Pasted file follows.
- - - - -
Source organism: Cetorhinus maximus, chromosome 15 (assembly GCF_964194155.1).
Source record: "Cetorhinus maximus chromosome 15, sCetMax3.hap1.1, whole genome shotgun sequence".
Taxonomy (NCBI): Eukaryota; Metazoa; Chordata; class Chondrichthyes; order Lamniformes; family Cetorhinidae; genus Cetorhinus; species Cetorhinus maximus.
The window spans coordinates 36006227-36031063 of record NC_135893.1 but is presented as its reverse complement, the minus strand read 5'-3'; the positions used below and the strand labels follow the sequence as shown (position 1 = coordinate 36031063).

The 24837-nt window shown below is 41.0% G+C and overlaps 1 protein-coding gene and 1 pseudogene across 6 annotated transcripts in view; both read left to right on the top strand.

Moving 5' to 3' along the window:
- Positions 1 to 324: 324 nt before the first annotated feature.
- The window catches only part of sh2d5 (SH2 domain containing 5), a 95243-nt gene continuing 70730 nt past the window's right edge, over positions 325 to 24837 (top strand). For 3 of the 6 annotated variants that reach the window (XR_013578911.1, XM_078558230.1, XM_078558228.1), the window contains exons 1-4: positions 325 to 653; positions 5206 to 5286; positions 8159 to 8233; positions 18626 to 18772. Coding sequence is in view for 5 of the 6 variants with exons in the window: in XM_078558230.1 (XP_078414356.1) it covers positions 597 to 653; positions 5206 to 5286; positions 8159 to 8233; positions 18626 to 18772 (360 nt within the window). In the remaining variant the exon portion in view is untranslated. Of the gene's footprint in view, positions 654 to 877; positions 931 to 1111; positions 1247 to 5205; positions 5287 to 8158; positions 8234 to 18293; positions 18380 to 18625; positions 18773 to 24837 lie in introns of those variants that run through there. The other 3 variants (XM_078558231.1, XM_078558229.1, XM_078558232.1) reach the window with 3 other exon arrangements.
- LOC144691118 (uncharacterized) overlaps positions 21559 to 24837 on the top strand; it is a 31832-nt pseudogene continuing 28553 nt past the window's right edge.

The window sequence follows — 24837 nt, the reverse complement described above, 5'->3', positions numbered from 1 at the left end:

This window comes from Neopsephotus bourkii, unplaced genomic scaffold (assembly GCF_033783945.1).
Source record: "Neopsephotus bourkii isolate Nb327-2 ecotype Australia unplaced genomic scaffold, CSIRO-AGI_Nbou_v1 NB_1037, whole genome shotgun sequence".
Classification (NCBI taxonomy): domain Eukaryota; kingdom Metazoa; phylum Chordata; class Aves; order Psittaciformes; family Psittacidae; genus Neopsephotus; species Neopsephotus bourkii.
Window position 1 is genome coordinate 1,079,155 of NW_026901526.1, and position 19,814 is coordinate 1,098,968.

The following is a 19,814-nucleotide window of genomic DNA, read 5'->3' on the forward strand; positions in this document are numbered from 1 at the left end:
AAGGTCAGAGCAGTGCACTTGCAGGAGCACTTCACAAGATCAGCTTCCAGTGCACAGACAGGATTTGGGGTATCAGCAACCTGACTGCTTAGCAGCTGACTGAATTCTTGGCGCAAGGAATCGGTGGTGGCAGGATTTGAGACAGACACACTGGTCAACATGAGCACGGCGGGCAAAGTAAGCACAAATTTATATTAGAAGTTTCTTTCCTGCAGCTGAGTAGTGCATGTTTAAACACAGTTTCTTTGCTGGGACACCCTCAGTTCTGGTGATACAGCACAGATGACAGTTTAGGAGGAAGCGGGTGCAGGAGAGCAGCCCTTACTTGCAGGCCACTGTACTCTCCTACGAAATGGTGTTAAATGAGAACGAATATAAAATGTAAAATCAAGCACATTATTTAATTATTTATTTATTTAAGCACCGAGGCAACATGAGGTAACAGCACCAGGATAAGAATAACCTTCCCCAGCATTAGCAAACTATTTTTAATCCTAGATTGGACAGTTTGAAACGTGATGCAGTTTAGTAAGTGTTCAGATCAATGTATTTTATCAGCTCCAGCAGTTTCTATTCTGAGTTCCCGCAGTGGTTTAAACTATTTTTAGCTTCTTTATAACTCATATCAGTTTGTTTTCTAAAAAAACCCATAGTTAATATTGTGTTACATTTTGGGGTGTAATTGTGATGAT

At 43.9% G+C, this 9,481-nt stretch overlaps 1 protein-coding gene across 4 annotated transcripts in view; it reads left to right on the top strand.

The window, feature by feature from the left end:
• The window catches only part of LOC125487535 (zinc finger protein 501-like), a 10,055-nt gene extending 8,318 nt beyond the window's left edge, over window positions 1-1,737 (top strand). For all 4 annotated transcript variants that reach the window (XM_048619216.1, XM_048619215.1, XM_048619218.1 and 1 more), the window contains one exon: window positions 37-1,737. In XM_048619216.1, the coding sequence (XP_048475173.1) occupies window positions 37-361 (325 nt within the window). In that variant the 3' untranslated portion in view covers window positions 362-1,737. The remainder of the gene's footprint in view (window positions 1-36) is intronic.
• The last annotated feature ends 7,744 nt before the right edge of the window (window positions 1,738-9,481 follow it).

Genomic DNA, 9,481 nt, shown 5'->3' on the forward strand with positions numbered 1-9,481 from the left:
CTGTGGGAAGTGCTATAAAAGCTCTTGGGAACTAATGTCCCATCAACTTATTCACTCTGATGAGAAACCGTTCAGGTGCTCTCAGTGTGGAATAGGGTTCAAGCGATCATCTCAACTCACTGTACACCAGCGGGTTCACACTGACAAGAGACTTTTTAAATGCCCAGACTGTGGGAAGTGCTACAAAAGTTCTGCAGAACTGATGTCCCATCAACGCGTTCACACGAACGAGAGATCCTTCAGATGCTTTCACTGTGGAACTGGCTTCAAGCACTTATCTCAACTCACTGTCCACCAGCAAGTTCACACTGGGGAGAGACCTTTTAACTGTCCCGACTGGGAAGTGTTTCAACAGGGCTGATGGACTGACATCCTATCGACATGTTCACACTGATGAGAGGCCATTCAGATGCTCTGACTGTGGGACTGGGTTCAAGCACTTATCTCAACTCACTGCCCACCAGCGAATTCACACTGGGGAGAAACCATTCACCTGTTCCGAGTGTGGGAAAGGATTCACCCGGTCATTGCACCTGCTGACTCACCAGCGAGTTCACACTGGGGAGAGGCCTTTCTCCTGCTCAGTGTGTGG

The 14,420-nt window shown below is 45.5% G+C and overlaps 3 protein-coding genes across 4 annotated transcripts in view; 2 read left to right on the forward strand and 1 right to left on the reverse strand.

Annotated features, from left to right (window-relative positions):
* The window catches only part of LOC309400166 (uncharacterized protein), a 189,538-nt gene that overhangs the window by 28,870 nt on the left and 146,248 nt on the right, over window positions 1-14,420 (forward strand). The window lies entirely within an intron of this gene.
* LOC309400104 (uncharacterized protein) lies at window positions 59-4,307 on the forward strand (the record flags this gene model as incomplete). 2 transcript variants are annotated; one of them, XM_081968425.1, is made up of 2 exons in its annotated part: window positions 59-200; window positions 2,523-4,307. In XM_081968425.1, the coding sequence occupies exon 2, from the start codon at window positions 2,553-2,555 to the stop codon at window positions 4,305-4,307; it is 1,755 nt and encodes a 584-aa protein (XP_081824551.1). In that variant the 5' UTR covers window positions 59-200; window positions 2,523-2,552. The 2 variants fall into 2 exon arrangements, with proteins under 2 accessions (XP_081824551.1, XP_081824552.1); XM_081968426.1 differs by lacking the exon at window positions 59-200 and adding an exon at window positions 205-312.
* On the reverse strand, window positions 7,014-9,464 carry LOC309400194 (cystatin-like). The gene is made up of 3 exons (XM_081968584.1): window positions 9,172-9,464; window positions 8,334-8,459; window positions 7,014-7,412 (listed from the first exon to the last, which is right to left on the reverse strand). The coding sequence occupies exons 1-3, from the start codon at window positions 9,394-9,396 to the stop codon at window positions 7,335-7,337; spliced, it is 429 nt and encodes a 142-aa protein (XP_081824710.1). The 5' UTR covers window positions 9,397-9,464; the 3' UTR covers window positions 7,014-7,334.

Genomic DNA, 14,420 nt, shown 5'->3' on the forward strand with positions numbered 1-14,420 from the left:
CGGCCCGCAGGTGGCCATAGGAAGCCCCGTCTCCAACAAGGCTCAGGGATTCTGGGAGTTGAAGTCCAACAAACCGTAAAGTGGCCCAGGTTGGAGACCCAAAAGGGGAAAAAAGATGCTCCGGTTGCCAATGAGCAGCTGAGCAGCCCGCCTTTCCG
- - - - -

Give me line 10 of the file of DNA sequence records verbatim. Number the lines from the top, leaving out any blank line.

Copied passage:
The window sequence follows — 24837 nt, the reverse complement described above, 5'->3', positions numbered from 1 at the left end: